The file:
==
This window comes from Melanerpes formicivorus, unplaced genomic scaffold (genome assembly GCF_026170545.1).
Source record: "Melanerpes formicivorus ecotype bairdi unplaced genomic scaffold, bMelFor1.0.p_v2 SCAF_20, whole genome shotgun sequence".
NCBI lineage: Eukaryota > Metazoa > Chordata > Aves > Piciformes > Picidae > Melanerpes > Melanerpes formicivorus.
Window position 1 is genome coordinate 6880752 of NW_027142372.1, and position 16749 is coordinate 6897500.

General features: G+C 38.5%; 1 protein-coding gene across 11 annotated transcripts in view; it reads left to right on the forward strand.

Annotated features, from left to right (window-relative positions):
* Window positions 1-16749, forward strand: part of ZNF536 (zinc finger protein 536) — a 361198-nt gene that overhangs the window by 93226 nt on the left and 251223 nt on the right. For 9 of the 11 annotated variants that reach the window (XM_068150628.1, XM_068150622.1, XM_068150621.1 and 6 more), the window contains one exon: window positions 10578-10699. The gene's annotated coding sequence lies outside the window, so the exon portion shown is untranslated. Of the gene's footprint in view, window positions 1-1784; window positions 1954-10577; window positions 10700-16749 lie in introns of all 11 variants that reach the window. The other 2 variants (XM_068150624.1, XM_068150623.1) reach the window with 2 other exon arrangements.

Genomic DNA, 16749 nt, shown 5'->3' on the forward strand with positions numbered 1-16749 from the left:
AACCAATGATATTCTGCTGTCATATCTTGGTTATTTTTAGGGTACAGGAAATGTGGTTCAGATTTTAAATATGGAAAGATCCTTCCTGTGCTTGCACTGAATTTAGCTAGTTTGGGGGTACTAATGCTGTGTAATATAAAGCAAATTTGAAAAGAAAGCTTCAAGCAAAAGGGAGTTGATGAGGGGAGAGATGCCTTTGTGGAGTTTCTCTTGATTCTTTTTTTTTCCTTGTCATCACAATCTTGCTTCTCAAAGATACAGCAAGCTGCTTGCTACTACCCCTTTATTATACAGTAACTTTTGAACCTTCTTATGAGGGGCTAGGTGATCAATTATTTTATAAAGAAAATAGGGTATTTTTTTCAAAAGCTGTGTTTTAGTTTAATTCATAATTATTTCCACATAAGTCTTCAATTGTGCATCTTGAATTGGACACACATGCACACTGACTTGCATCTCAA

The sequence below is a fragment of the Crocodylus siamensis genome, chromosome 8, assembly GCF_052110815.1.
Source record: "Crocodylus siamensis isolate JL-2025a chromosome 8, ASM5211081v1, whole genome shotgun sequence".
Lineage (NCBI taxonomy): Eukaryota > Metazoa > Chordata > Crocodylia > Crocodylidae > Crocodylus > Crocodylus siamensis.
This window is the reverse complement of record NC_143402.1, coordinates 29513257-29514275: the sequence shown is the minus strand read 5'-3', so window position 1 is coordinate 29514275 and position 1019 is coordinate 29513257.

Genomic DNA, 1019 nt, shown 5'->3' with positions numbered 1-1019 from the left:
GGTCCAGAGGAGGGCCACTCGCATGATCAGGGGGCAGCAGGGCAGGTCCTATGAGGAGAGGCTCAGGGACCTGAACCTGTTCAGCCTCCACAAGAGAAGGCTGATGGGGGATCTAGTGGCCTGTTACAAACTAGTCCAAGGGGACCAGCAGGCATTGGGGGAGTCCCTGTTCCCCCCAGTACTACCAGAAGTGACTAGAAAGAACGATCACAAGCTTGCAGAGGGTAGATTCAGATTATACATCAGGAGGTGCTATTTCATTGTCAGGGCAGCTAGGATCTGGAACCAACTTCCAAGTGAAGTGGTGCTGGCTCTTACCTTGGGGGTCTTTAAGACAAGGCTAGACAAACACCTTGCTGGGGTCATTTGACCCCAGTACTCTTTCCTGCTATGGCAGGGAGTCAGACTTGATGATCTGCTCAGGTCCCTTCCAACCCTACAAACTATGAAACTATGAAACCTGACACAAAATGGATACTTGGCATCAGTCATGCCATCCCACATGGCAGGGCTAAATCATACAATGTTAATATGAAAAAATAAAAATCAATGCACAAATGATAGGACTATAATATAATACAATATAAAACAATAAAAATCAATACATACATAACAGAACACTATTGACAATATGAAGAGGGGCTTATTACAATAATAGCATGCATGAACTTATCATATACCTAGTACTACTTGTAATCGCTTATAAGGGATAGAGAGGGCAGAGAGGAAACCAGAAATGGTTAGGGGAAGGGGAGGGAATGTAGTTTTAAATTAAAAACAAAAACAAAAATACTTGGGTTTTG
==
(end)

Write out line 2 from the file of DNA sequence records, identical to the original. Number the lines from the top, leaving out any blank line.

Source record: "Melanerpes formicivorus ecotype bairdi unplaced genomic scaffold, bMelFor1.0.p_v2 SCAF_20, whole genome shotgun sequence".